Are you ready to discover the amazing world of avian life in China? From the vibrant blue magpie to the regal Chinese bulbul, this country is home to a dazzling array of feathered friends. In this blog post, we will introduce you to some of the most common backyard birds in China and give you tips on how to attract them to your own backyard.
So grab your binoculars and join us on a journey through the beautiful world of Chinese birds.
1. Chinese Blackbird
Scientific name: Turdus mandarinus
Length: 27-29 centimeters (10-11 inches)
Body mass: 85-122 grams
Although Chinese Blackbirds were once considered a subspecies of the Common Blackbirds (Turdus merula), these thrushes are now recognized as an independent species, with two subspecies of their own!
They’re endemic to the eastern and south-eastern regions of Asia, with an abundant population scattered throughout China. They have a sooty black head and upper parts, while the underparts are slightly paler, almost dark brown.
Although both sexes are strikingly similar, upon a closer glance, you can tell them apart by their subtle differences.
The females are overall browner, and their yellow eye-rings also lack the brightness of that of the males. Lastly, the males have bright yellow bills while females’ bills have a dark touch towards the tip.
Of the two subspecies of Chinese Blackbirds, the nominate ones are distributed throughout eastern and central China, while the Sowerby’s Blackbirds (T. m. sowerbyi) inhabit the southwestern regions. They’re especially popular in the provinces of Guizhou and Sichuan.
2. Spotted Dove
Scientific name: Spilopelia chinensis
Length: 28-32 centimeters (11-12 inches)
Body mass: 160 grams
Lifespan: 13-16 years
The Spotted Doves are an Asian dove species that are found in many parts of the world as an introduced species. Although they were once placed in the genus of turtle-doves, it was recently found that they differ from them on several grounds and are, thus, placed in the Spilopelia genus.
They’re known by several names, including Lace-necked Dove, Mountain Dove, and Pearl-necked Dove.
Spotted Doves have a slender body with a long tail and namesake spots on their hind neck. Their head is white, while the underparts are buff-colored with a rosy wash over them. Their wings and tail appear dark brown, while white spots cover the black feather patch on their hind neck.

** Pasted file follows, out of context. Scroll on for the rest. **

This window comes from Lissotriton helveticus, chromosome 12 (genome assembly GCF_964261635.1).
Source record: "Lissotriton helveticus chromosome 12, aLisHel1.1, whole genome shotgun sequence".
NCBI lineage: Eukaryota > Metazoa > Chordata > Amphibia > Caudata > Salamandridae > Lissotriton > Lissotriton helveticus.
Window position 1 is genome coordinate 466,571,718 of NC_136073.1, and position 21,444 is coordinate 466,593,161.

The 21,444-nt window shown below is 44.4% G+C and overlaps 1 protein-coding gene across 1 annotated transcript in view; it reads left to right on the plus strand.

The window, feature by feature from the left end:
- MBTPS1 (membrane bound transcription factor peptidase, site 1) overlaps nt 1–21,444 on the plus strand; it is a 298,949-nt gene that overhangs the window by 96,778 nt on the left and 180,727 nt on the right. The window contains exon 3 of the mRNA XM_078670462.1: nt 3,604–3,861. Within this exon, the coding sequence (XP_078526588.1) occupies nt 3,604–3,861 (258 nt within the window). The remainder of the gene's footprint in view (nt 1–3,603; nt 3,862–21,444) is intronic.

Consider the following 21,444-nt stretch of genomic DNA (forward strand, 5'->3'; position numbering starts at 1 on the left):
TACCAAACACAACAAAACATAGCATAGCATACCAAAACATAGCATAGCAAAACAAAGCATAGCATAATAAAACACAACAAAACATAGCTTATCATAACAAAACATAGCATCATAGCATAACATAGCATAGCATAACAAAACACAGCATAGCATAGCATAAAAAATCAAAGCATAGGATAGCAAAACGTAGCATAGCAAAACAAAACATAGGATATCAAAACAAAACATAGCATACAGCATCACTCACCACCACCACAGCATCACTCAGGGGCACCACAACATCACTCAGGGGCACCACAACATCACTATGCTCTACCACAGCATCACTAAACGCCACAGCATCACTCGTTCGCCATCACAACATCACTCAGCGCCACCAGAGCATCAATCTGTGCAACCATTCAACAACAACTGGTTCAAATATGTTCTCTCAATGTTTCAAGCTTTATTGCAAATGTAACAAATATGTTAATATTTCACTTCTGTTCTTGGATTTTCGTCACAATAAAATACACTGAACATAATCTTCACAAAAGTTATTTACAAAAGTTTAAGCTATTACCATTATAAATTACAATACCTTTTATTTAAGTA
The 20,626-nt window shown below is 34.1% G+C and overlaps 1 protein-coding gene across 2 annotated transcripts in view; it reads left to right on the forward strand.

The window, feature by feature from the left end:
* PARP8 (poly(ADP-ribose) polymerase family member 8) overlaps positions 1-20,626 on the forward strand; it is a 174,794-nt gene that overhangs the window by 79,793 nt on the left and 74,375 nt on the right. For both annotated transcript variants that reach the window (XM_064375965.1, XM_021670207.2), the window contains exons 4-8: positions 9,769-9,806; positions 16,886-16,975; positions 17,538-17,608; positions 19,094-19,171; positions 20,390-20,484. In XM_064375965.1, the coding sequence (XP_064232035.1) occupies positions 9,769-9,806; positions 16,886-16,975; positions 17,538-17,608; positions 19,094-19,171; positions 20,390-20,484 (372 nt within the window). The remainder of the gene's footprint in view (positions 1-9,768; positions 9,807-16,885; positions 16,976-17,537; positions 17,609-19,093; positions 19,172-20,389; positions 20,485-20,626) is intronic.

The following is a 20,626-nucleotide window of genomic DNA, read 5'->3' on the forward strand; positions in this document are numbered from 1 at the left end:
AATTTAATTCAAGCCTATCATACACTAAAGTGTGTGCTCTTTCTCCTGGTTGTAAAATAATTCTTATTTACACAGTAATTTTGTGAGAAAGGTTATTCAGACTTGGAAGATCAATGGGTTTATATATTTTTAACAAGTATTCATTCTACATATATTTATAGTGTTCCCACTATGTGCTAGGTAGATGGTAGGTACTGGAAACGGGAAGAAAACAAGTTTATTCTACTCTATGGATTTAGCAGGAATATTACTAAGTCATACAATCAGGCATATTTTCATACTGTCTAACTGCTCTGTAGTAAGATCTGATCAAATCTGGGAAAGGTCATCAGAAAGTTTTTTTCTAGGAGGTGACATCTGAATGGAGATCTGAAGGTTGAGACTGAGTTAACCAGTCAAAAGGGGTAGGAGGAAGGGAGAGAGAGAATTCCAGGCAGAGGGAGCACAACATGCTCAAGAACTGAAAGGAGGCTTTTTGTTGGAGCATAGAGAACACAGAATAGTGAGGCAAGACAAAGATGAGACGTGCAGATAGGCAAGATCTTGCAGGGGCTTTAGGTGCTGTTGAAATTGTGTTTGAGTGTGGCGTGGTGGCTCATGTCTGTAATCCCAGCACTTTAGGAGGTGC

They have greyish bills and red eye-rings, legs, and feet. Both sexes of the species are identical in size and plumage.
Spotted Doves have five recognized subspecies, out of which two are found in China. The nominate ones can be spotted in the central and eastern parts of China, while S. c. hainana are endemic to the Hainan province in south-eastern China.
3. Black Woodpecker
Scientific name: Dryocopus martius
Length: 45-55 centimeters (18-22 inches)
Body mass: 250-410 grams
Wingspan: 64-84 centimeters (25-33 inches)
Lifespan: 10 years
Closely related to the Pileated Woodpeckers (Dryocopus pileatus) of North America, the Black Woodpeckers are large woodpecker species found in Europe and Asia. Ranked among the largest woodpeckers in the world, they’re the largest woodpeckers within their range.
True to their name, the plumage of these woodpeckers is overall black, including their wings and tail, except for a red crown atop their head. Their irises are yellow, and their bills are bone-colored.
Both sexes of this species possess identical plumages and can be distinguished by their face. The crown of the males is entirely red, right from the bills all the way to the back of their head. On the other hand, only the back of their head has a small red patch.
Black Woodpeckers have two subspecies, with the nominate ones found between western Europe and Japan, the D. m. khamensis inhabiting south-eastern China and Tibet.
4. Chinese Grosbeak
Scientific name: Eophona migratoria
Length: 15-18 centimeters (5-7 grams)
Body mass: 40-57 grams
Also referred to as Yellow-billed Grosbeak, the Chinese Grosbeaks are an Asian finch species that inhabits the temperate forests of Russia and south-eastern Asia. These migratory birds breed in the Russian Far East, Korea, Manchuria, and northern China and travel to southern parts of China, Taiwan, and Japan.